·         A door that locks from the inside is great — but it needs to lock on the outside as well!

·         A chain lock allows you to talk to someone outside your door without opening it all the way. (PANAMA NOTE: use a peep-hole and decide whether or not you want to talk to the person.)

·         If you have the same key for all your locks, have one door re-keyed and use that key to give to contractors or visitors. If the key is lost, you will only have to change one lock on your house.  (PANAMA NOTE: Install two locks on the door that the contractors or maid must use and you give can give them a key for one lock knowing that when they are not there you can lock the other lock and that they do not have a key for it. Simple, cheap and a relief to know your key is not out somewhere for copies).

·         Do you and your family members often misplace keys? Use color-coded key chains that work with a radio transmitter. Then just press the button that matches the color of your key chain and a tone will go off, letting you know where your keys are.

·         When you move into a house or apartment, have the locks re-keyed. There's no telling who the previous residents may have given a spare key to, or whether they kept one themselves. (PANAMA NOTE: Décor in Paitilla will re-key locks. There are others as well.)

·         To avoid being locked out of your house, secure a spare key in a combination or key lockbox on your property, or leave one with a trusted neighbor.

·         Original locks may look quaint, but they are nearly always unsafe. Modern locks can be refitted while keeping the original integrity of the house.

In The Yard and Outside the House

·         {mosimage} In your yard, keep ladders, garbage cans, building supplies and tools locked up out of view so you don't provide an intruder with the means to break into your home.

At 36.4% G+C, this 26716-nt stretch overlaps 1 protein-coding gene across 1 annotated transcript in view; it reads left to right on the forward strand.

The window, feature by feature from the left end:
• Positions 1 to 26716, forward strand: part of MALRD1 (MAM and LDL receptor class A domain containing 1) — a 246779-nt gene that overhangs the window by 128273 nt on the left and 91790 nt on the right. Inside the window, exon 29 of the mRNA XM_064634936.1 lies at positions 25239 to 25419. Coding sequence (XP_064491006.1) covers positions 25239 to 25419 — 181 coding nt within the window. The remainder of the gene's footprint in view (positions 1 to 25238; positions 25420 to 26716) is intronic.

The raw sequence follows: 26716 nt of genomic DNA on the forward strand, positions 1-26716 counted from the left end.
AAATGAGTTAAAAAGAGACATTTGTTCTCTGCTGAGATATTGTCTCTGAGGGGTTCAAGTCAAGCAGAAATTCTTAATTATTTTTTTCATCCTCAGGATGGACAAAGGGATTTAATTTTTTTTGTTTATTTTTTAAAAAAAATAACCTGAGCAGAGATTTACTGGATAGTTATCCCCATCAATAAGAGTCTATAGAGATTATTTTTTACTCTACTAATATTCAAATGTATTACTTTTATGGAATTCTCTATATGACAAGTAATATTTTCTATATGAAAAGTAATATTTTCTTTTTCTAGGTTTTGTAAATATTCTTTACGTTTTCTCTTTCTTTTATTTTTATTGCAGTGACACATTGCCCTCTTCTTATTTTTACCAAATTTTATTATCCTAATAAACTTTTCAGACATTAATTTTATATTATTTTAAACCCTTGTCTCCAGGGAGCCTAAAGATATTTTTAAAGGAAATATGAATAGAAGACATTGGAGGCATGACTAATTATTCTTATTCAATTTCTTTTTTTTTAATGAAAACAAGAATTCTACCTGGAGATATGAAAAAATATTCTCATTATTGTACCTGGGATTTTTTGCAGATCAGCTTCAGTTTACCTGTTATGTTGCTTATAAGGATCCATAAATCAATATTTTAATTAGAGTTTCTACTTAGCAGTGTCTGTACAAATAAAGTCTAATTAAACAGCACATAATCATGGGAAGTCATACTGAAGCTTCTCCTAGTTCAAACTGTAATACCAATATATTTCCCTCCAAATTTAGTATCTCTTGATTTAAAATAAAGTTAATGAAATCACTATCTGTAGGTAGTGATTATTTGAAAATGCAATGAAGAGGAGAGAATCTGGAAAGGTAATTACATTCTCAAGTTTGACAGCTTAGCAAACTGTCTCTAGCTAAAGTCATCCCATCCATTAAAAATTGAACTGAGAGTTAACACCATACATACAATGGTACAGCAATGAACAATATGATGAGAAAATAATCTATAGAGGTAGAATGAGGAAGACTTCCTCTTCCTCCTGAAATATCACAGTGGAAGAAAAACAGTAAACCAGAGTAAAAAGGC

·         Put big, bold numbers on your mailbox so your home can easily be identified in case of an emergency.

·         Put your lot or house number outside your home in a lit area. Lighted area will deter burglars Use reflective numbers, so that your number can be seen by emergency services in the case of a power outage. (PANAMA NOTE: In Panama, Police and Fire have different ways of finding address. To ensure you are found quickly in the case of an emergency, give the area you live in and your lot number or apartment number when you call in an emergency.)

·         Don't hide a spare key near your front door; burglars know all the hiding places. Leave a spare key with a trusted neighbor instead.

·         Planting thorny shrubs, rosebushes or cacti around the outside of your home can discourage burglars from entering your property.

·         Placing alarm-company signs, neighborhood-watch decals or dog notices on your property tells burglars to steer clear of your home. Having these signs as a deterrent is only good if you can back them up. Don't rely on them or mistake them as doing the job of the real thing.

·         Trim shrubs and trees so they do not provide hiding places for an intruder. Remove tree limbs that could allow someone to climb to an upper-story window or balcony.

·        A solid privacy fence can provide a burglar with cover to break into your home. Consider an iron railing (topped with spikes, to discourage climbers), picket or chain-link fence instead. If you have a gate, install a strong magnetic lock on it to prevent intruders from easily penetrating the perimeter of your property.

·         Keep all points of entry to your home well-lit. Consider installing motion-sensor lights on the rear and sides of your home and position them in out-of-reach places so they can't easily be turned off by a would-be thief.

Your Valuables and Identity


  • Having photos, videos and serial numbers of your valuables can be extremely helpful in identifying your stolen goods.

·         Contact the manufacturers of some of your valuables, as they may have advice or additional products on how to better secure and protect them from thieves.

·         Invisible-ink pens can be used to identify your property a simple ultraviolet light on stolen property will show the police who the real owner is.

·         Photocopy receipts of expensive items and store them in a safe place so you have proof of purchase for insurance reasons.

·         Use a bolted-down safe or a heavy-duty filing cabinet with a lock that cannot be carried out of the house to store important documents, information and valuables. It's a simple investment that will protect vital possessions.

·         Shred documents with personal information (such as bank and credit-card statements).

·         Keep equipment for expensive hobbies (boats, Jet Skis, golf clubs, etc.) covered up — even better, keep them locked up out of sight.